Friday, 7 June 2019


Samina Yasmeen (UWA Centre for Muslim States and Societies) and
Shamit Saggar (UWA Public Policy Institute)

The recent Christchurch and Sri Lankan attacks, coming in the wake of the predicted demise of ISIS, have drawn attention to parallel trends in radicalisation around the world. If the Christchurch attacks indicate the risk of white supremacists, Sri Lankan attacks revalidate the continuing relevance of jihadist narratives, and the regional and international linkages that facilitate and promote such narratives with negative consequences for communal harmony and state and global stability.

Against the background of these events, the Centre for Muslim States and Societies (CMSS-UWA), in collaboration with UWA Public Policy Institute and Australian Institute for International Affairs (AIIA-WA), organised a one-day symposium to explore radicalisation, counter-radicalisation and de-radicalisation. A key aim was to explore the volatile dynamics of both Islamist-inspired and far-right extremism, so as to draw out evidence for parallels where these exist.

Drawing upon national and international expertise, the symposium highlighted the symbiotic relationship between socioeconomic and political structures on the one hand and narratives on the other. Structures, whether they are defined and shaped by exclusion, a sense of grievance, minoritisation of faith, or even ‘liberating the faith’ as in Tunisia, act as facilitators and create the necessary milieu for radicalisation. These structures interact symbiotically with globally disseminated narratives (both online and through face-to-face contacts) that promote agentic activism centred on religious and racial identities. If Salafis use them to promote their jihadi projects, while competing with each other, ultra-right white supremacists benefit from emerging national and global linkages to pursue racial and narrowly defined nationalist agendas.

Australia, like other countries, has been shaped by the symbiotic relationship between structures and narratives. The country faces challenges posed by radicalisation of both religious and racial hues. Addressing these twin threats, which have ushered the world into what could be dubbed as a ‘Third Wave of Terrorism’ in the new millennium, requires a collaborative approach that builds on regional and global lessons learned from counter-radicalisation and de-radicalisation efforts over the past two decades. For example, Hass Dellal of the Australian Multicultural Foundation has shown how collaborative learning can build resilience at community level and promote harmony at the national and global levels.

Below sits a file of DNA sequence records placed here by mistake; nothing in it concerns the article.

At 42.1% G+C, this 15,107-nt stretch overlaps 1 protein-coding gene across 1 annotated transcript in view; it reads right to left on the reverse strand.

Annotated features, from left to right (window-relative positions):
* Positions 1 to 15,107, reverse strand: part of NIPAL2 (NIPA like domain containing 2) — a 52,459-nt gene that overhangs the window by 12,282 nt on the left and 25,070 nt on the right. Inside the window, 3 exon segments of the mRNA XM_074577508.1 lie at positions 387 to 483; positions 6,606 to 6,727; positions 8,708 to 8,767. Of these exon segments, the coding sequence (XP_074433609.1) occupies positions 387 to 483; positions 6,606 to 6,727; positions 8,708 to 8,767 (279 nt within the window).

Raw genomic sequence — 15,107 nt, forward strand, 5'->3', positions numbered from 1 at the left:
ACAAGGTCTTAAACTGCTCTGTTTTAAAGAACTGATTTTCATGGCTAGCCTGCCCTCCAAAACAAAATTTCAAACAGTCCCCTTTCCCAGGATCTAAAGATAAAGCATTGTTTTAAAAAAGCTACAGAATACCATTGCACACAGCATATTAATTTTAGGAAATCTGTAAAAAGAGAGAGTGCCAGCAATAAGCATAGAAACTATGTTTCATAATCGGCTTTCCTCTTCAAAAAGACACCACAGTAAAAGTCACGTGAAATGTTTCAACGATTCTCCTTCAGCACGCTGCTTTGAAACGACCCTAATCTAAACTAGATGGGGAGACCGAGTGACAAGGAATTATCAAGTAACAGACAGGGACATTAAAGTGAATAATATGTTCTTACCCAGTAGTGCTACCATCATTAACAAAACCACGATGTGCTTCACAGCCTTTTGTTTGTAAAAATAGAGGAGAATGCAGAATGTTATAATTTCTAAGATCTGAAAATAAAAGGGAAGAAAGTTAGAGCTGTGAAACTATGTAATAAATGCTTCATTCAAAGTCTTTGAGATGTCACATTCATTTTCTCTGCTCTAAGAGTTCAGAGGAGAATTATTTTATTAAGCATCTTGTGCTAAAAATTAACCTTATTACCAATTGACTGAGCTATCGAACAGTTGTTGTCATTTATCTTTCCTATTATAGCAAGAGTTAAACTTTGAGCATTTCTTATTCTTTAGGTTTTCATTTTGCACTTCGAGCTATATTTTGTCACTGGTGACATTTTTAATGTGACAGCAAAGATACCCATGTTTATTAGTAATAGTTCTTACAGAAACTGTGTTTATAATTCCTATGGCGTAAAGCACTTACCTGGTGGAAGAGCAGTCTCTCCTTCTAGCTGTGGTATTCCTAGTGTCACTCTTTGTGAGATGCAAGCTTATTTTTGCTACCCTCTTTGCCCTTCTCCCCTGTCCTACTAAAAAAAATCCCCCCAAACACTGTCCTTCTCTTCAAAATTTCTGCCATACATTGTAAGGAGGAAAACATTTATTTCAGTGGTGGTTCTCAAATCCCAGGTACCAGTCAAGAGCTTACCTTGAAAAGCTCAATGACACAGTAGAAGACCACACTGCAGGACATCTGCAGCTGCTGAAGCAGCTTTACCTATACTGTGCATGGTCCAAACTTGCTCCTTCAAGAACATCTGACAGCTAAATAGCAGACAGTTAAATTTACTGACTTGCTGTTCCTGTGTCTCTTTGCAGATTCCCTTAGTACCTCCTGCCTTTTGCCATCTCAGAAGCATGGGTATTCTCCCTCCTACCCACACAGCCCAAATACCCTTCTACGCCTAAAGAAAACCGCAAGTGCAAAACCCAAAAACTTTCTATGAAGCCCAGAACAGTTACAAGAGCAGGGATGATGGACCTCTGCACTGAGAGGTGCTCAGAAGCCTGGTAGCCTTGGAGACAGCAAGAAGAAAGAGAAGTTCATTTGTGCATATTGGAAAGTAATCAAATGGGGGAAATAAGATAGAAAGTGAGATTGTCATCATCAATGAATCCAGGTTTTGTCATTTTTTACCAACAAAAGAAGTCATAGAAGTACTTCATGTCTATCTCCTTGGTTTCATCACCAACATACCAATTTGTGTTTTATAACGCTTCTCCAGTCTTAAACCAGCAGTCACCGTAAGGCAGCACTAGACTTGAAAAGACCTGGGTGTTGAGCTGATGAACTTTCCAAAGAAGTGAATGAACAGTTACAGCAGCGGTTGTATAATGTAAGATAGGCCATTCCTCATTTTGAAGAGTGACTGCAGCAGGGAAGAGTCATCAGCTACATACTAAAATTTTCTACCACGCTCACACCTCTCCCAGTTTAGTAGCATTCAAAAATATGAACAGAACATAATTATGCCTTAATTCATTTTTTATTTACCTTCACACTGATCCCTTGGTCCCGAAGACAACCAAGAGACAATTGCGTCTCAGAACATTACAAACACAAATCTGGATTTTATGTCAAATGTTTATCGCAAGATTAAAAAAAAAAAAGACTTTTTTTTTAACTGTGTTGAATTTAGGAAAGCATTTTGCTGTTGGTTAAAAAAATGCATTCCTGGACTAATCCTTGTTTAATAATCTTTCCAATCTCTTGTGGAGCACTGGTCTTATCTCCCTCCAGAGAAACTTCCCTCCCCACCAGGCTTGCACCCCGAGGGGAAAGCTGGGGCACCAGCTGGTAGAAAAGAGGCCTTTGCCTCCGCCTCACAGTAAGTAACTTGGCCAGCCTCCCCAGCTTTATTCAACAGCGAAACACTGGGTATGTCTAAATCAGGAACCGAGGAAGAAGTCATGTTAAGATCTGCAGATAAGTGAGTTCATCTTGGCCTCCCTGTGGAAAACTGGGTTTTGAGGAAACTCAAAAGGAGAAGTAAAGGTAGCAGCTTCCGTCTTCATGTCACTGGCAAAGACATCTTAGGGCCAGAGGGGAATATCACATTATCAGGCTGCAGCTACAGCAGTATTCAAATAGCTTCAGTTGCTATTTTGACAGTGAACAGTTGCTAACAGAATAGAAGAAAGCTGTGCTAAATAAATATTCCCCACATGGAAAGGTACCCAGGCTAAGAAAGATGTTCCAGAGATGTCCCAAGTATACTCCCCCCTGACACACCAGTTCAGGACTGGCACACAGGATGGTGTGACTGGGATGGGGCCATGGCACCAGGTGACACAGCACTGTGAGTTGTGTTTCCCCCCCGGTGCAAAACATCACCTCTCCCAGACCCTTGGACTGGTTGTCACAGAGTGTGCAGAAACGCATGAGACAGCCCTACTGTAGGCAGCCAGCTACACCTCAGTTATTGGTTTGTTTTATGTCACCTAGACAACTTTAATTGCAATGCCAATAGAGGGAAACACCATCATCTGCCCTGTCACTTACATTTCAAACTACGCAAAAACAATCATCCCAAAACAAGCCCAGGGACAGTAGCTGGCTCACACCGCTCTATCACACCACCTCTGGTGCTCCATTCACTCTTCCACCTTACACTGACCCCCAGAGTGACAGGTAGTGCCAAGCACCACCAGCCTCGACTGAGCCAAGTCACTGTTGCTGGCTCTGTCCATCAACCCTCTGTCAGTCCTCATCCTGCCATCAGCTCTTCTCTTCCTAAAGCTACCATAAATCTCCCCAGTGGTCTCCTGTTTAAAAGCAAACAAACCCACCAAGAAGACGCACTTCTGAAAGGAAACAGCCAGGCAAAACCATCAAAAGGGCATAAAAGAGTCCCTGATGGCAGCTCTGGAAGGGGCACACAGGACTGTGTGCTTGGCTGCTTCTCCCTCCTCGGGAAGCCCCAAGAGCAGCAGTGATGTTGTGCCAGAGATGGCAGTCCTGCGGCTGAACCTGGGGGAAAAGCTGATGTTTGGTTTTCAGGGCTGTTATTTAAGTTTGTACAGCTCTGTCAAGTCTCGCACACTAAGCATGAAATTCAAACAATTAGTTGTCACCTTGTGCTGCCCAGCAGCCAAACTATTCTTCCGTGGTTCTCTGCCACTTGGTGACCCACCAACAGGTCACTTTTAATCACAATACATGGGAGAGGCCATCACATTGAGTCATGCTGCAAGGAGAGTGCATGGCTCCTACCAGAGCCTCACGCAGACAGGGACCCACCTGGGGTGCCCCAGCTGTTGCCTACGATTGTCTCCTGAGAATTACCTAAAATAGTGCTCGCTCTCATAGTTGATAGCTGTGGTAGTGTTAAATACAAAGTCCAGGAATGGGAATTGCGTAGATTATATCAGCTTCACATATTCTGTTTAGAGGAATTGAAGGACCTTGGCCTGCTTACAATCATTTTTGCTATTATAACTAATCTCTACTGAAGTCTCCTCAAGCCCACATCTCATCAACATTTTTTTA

Collaborative approaches on radicalisation will be particularly significant for shaping Australian responses to the issue of returning foreign fighters from Iraq and Syria. Alongside other Western liberal democracies, Australia faces the burning question of how to deal with women and children of foreign fighters who left their countries to join the so-called ISIS Caliphate. There remain serious radicalisation risks by allowing these women and children to languish in refugee camps, so it is both pragmatic and astute to ensure that they are brought back and de-radicalised with appropriate safeguards to ensure national and global security.

The urgency of a strategic approach to deal with the extremist white supremacist agendas cannot be overstated. The Christchurch attack raises probing questions about the appetite for confrontation and violence, but less is known about the prevalence and persistence of such extremism. Other Western liberal states contain influential voices that are proudly claiming and portraying their identity as ‘illiberal democracies’. What and how might Australia learn from this is unclear. The insights here suggest that multiple approaches that could be useful in addressing far-right radicalisation.

The five short pieces by (Dr B Hass Dellal AO, Dr Leila Ben Mcharek, Professor Michele Grossman, Raafia Raees Khan, and Dr Rizwana Begum) presented here summarise the symposium’s focus on informing policy-relevant solutions to counter diverse manifestations of radicalisation.


UWA Public Policy Institute